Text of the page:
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Video: Pa. house fire response highlights proper aerial positioning

Corner positioning often maximizes the resources of the device

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Aerial trucks are usually the largest truck in the fleet and are loved by most firefighters. It helps that there are many different types of aerial trucks, each with an intended purpose and designed for certain operational benefits.

One of the primary concerns with an aerial truck is positioning it on scene. Departments that have one or more aerial devices in their fleet are likely familiar with best practices for positioning their apparatus to maximize the device’s resources. For those departments that do not have an aerial truck in their fleet, they might find themselves working with one through mutual aid and not as familiar with how to effectively position it for best results.

Seeing as the aerial device is the biggest truck on scene, we want to give it prime real estate at the structure. However, this may not necessarily mean right in front of the structure; this may mean positioning it on the corner of the structure, as we’ll see with our corresponding video from a structure fire in Pennsylvania.

Yes, the front of the structure is sometimes the best position for the aerial, but it will be limited to just one side of the structure. On the corner of a structure, the aerial device will have better access to two sides of the structure. Such positioning will be determined during the initial size-up by the first-arriving officer and subsequent IC. The scene size-up will also dictate which corner the aerial device should take.

In our corresponding video, you will notice that the aerial device is located on the side that has an open space to access two sides of the house. The other side of the house is close to an exposure, not allowing for clear access to the two sides that may be needed.

Another factor to consider when positioning an aerial device is the type of aerial being used. Rear-mount and mid-mount aerials require different approaches for positioning due to the location of the turntable and the body of the truck. Specifically, on a mid-mount truck, the passenger cab prevents the aerial from rotating completely at a lower angle compared to a rear-mount aerial. In the video, we see a mid-mount aerial device. The truck is angled off, away from the scene, allowing the aerial turntable to rotate at a lower angle without hitting the passenger cab.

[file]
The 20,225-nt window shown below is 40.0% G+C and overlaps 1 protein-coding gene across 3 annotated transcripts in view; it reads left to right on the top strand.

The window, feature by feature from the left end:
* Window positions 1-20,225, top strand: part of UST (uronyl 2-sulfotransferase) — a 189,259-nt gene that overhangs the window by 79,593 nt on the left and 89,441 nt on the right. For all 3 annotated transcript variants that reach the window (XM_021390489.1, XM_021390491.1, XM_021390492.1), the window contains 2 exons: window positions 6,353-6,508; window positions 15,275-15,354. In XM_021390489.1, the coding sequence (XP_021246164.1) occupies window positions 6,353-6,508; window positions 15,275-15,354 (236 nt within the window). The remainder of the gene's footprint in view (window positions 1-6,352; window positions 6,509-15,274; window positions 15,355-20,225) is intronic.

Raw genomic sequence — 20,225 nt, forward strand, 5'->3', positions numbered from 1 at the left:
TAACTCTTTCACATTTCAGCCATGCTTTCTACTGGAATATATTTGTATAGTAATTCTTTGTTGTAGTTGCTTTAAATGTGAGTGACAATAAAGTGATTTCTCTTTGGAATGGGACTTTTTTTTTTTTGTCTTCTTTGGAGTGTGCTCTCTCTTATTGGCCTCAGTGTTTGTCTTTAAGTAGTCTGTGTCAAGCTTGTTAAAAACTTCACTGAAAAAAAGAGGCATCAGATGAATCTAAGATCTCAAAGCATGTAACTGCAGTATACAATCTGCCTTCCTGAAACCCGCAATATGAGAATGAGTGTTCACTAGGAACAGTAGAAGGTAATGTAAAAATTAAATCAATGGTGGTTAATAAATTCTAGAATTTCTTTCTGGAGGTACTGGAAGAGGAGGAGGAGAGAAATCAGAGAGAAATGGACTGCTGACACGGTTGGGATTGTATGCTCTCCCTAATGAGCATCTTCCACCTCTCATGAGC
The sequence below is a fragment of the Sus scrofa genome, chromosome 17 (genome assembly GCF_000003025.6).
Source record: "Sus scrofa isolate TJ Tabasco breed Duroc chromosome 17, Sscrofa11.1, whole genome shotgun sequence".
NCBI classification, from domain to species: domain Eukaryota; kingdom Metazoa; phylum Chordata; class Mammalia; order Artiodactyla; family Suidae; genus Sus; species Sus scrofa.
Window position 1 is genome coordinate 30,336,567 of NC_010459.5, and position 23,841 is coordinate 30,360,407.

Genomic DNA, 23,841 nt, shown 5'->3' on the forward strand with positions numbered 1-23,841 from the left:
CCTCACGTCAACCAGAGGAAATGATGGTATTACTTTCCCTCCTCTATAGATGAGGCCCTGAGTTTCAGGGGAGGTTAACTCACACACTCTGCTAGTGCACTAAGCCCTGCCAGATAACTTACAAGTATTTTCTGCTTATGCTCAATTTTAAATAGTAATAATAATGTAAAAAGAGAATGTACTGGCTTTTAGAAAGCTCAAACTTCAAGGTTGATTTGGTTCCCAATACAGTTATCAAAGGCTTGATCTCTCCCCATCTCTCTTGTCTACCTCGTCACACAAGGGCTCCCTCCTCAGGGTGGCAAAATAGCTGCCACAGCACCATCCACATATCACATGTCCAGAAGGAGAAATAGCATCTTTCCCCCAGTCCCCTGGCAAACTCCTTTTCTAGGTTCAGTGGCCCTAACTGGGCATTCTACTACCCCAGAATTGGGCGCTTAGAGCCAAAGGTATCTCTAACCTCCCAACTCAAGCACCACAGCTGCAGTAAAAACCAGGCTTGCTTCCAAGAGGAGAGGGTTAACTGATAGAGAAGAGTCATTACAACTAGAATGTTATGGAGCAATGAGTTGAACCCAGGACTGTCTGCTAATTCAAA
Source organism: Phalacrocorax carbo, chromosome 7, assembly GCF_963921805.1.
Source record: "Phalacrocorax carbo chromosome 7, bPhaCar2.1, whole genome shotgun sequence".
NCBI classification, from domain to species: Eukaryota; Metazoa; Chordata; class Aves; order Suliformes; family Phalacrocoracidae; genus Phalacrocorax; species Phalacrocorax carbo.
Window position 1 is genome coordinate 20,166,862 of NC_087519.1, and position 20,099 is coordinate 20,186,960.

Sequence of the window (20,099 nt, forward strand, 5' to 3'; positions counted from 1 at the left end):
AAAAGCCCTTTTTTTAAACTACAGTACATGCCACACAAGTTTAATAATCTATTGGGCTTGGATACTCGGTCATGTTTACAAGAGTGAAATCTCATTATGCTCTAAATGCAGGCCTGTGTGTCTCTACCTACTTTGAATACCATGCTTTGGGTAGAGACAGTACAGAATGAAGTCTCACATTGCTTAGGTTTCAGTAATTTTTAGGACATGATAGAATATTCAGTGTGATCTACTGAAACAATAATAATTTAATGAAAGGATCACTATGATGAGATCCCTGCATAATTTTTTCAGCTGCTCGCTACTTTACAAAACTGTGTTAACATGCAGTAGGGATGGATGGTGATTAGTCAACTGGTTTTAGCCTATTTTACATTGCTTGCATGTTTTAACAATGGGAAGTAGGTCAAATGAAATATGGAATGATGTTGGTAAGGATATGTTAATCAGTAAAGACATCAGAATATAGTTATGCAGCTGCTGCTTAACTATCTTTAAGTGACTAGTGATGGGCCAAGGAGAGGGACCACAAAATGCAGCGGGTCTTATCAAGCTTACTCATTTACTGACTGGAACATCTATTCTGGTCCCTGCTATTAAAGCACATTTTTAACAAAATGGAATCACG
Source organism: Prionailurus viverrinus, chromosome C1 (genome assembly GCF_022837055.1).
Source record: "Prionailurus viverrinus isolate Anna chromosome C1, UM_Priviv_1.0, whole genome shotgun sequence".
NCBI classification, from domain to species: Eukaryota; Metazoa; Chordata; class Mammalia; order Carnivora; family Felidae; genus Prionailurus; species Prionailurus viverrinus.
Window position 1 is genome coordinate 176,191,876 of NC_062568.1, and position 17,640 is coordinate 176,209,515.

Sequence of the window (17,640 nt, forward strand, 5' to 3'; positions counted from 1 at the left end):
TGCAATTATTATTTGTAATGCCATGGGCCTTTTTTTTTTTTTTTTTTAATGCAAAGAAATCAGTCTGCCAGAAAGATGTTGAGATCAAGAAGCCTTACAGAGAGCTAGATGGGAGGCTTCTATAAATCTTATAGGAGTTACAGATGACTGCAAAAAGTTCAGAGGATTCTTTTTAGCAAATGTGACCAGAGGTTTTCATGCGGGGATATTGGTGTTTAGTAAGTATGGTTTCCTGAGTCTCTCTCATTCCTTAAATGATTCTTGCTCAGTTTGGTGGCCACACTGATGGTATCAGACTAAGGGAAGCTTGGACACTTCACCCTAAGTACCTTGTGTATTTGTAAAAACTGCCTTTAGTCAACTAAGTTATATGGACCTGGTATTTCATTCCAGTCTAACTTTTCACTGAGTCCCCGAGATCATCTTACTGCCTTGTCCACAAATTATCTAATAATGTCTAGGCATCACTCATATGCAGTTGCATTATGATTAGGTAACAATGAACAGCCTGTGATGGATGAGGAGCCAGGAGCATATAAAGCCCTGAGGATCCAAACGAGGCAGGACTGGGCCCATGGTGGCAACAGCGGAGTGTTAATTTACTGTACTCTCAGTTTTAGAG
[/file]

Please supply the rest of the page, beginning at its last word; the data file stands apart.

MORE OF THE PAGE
Again, size-up will dictate the best way to bring in the aerial in terms of coming in nose first, backing into the scene, or approaching the scene on the side as shown in our video. Most of the time, the aerial device will be driven in and staged parallel to the structure.

Training time

After watching this video with your company, follow these steps to improve your proficiency positioning aerial devices. Of course, not every fire department will have an aerial truck in their fleet, but using mutual aid often provides access to one.

  • If access to an aerial truck is available, practice positioning it at different structures within the response district. Try coming in nose first, backing into the scene and approaching the scene on the side. Then try from different approaches or angles.
    • For a mid-mount type truck, practice angling it away from the building when parallel parked to it.
    • For a rear-mount type truck, practice positioning the cab of the aerial at the corner of a building to be able to access two sides at once.
    • On a rear-mount, practice backing the aerial into the building and working the aerial off the rear of the truck to achieve maximum height.
    • For the mid-mount, do the same but nose first into a building.
  • If no access to an aerial device, contact the closest mutual-aid department that does have one and schedule a joint training session on it.


Read next:

Aerial operations: Best practices for top-of-the-ladder-pipe firefighters

Plan ahead and think proactively for safe, effective use of multiple aerial devices

Mark van der Feyst has been in the fire service since 1998, currently serving as a firefighter with the Fort Gratiot Fire Department in Michigan. He is an international instructor teaching in Canada, the United States and India. He graduated from Seneca College of Applied and Technologies as a fire protection engineering technologist, and received his bachelor’s degree in fire and life safety studies from the Justice Institute of British Columbia and his master’s degree in safety, security and emergency management from Eastern Kentucky University. van der Feyst is the lead author of the book “Residential Fire Rescue” and “The Tactical Firefighter.” Connect with van der Feyst via email.